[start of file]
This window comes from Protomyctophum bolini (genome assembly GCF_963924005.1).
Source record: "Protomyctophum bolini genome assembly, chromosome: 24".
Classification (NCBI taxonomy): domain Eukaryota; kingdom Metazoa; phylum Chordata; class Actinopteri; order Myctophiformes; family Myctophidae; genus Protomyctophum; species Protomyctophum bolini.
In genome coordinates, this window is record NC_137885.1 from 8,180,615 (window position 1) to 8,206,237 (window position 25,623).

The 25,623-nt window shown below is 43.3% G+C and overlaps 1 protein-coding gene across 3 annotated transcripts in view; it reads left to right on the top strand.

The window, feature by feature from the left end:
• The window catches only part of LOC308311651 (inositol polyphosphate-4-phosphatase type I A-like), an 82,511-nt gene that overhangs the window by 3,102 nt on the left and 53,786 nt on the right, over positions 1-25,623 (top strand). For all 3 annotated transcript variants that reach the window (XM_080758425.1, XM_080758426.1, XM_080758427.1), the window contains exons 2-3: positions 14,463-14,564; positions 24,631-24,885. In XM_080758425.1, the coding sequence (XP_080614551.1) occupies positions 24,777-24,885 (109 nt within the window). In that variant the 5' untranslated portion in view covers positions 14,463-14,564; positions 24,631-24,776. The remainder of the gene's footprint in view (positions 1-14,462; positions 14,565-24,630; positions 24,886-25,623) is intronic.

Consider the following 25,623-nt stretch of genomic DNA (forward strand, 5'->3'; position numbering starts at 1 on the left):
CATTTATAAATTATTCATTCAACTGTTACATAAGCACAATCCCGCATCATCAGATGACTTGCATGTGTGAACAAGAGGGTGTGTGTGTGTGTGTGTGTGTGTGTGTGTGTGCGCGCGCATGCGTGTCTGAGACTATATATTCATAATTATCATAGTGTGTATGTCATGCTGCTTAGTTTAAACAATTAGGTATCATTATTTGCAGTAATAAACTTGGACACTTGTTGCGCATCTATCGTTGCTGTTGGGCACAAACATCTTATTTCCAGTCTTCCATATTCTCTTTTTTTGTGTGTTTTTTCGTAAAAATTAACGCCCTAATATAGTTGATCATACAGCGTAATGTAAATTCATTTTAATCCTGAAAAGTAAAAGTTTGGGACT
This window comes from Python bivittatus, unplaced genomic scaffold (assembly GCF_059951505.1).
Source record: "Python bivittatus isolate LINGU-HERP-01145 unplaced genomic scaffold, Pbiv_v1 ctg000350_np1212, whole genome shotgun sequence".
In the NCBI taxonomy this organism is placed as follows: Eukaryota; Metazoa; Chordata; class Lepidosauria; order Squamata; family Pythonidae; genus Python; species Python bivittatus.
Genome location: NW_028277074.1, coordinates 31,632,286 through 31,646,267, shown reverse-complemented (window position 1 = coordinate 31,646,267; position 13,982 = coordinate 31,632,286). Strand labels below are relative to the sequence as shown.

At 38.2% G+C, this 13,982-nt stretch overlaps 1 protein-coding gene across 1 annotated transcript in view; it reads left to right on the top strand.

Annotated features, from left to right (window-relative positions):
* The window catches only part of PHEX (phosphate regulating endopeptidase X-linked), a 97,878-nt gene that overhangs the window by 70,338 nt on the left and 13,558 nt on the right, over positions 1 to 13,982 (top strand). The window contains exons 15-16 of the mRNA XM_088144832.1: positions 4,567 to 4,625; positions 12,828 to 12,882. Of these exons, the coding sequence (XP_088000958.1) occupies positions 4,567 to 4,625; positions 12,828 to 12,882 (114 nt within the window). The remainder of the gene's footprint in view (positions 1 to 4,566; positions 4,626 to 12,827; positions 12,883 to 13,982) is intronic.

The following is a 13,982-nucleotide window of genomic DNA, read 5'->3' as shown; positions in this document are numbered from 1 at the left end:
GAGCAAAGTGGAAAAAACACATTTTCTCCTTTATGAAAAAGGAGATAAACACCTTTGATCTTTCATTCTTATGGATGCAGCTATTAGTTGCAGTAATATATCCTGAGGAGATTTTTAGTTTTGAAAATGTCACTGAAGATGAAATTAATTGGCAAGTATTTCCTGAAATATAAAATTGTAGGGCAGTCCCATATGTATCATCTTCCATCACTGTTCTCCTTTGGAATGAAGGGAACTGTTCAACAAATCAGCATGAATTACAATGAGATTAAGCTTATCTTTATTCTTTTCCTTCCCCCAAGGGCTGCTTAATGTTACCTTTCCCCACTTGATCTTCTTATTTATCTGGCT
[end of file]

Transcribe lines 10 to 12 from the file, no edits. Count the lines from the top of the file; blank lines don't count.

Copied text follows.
This window comes from Python bivittatus, unplaced genomic scaffold (assembly GCF_059951505.1).
Source record: "Python bivittatus isolate LINGU-HERP-01145 unplaced genomic scaffold, Pbiv_v1 ctg000350_np1212, whole genome shotgun sequence".
In the NCBI taxonomy this organism is placed as follows: Eukaryota; Metazoa; Chordata; class Lepidosauria; order Squamata; family Pythonidae; genus Python; species Python bivittatus.